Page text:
The DB2 database manager maintains data about its operation, its performance, and the applications using it. This data is maintained as the database manager runs, and can provide important performance and troubleshooting information. For example, you can find out:
Because collecting some of this data introduces overhead on the operation of DB2, monitor switches are available to control which information is collected. To set monitor switches explicitly, use the UPDATE MONITOR SWITCHES command or the sqlmon() API. (You must have SYSADM, SYSCTRL, or SYSMAINT authority.)
There are two ways to access the data maintained by the database manager:
Use the GET SNAPSHOT command from the command line; the Control Center on the OS/2, Windows 95, or Windows NT operating systems for a graphical interface; or write your own application, using the sqlmonss() API call.
The Control Center, available from the DB2 folder or with the db2cc command, provides a performance monitor tool that samples monitor data at regular intervals by taking snapshots. This graphical interface provides either graphs or textual views of the snapshot data, in both detail and summary form. You can also define performance variables using data elements returned by the database monitor.
The Control Center's Snapshot Monitor tool also allows you to define exception conditions by specifying threshold values on performance variables. When a threshold value is reached, you can predefine any of the following actions to occur: notification through a window or audible alarm, and/or execution of a script or program.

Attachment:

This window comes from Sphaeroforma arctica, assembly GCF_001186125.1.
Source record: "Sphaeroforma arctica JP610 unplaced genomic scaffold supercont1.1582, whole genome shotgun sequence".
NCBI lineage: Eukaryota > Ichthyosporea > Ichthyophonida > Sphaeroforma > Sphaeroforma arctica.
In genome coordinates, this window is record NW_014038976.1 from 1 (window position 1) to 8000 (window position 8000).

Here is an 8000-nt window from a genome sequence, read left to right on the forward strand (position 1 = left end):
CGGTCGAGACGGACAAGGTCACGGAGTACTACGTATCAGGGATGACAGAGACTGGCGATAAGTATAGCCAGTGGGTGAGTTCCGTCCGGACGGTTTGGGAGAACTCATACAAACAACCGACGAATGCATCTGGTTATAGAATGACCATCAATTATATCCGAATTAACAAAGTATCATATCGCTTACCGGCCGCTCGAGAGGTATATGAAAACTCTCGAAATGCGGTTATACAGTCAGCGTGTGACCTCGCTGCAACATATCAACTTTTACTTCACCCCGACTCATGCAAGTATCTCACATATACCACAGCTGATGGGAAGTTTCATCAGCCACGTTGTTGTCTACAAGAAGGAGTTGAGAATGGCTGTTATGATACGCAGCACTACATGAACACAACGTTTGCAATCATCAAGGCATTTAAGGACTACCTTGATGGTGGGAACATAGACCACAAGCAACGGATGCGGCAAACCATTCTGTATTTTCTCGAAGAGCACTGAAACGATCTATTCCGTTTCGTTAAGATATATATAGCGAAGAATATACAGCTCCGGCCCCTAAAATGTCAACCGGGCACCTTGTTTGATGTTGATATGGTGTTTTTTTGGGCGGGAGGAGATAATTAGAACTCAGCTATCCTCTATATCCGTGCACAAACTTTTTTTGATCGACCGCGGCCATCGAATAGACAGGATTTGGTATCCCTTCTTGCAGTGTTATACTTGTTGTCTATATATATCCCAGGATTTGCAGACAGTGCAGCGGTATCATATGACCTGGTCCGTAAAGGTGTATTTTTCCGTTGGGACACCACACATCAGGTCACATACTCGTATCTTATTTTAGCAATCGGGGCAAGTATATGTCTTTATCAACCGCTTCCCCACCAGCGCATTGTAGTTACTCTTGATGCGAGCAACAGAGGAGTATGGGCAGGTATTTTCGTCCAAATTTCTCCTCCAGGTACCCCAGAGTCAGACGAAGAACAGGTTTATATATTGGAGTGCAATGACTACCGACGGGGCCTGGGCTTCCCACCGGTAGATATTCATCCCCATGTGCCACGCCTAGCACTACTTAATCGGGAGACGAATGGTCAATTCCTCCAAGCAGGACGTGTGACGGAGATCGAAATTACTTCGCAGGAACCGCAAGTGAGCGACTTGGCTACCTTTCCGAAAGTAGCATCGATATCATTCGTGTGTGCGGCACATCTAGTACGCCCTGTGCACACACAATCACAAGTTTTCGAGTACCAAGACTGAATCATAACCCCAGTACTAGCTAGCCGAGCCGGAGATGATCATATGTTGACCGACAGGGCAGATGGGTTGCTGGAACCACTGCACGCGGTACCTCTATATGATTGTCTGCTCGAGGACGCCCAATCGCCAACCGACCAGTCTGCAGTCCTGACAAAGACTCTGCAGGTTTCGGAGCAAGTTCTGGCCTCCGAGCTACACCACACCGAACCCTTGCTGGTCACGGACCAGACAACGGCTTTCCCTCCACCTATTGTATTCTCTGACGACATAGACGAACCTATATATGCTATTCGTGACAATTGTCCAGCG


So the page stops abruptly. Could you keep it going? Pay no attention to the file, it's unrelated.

If you are taking a snapshot from the Control Center, you cannot perform an action that either alters, changes, or deletes a database object (such as an instance or database) while you are performing snapshot monitoring on either that object, or on any it its child objects. (In addition, if you are monitoring a partitioned database system, you cannot refresh the view of partitioned database objects.) For example, you cannot monitor database A if you want to remove its instance. If, however, you are monitoring the instance only, you can alter database A.
To stop all monitoring for an instance (including any of its child objects), select Stop all monitoring from the pop-up menu for the instance. You should always stop monitoring from the instance, as this ensures that all locks that are held by the performance monitor are released.
An event monitor captures system monitor information after particular events have occurred, such as the end of a transaction, the end of a statement, or the detection of a deadlock. This information can be written to files or to a named pipe.
To use an event monitor:
SET EVENT MONITOR evname STATE 1
If writing to a named pipe, start the application reading from the named pipe before activating the event monitor. You can either write your own application to do this, or use db2evmon. Once the event monitor is active and starts writing events to the pipe, db2evmon will read them as they are being generated and write them to standard output.
|Note:||If the database system that you are monitoring is not running on the same machine as the Control Center, you must copy the event monitor file to the same machine as the Control Center before you can view the trace. An alternative method is to place the file in a shared file system accessible to both machines.|
For information on the system database monitor and the event monitor, see the System Monitor Guide and Reference. For a scenario of how to use them from the Control Center, see the Administration Getting Started.
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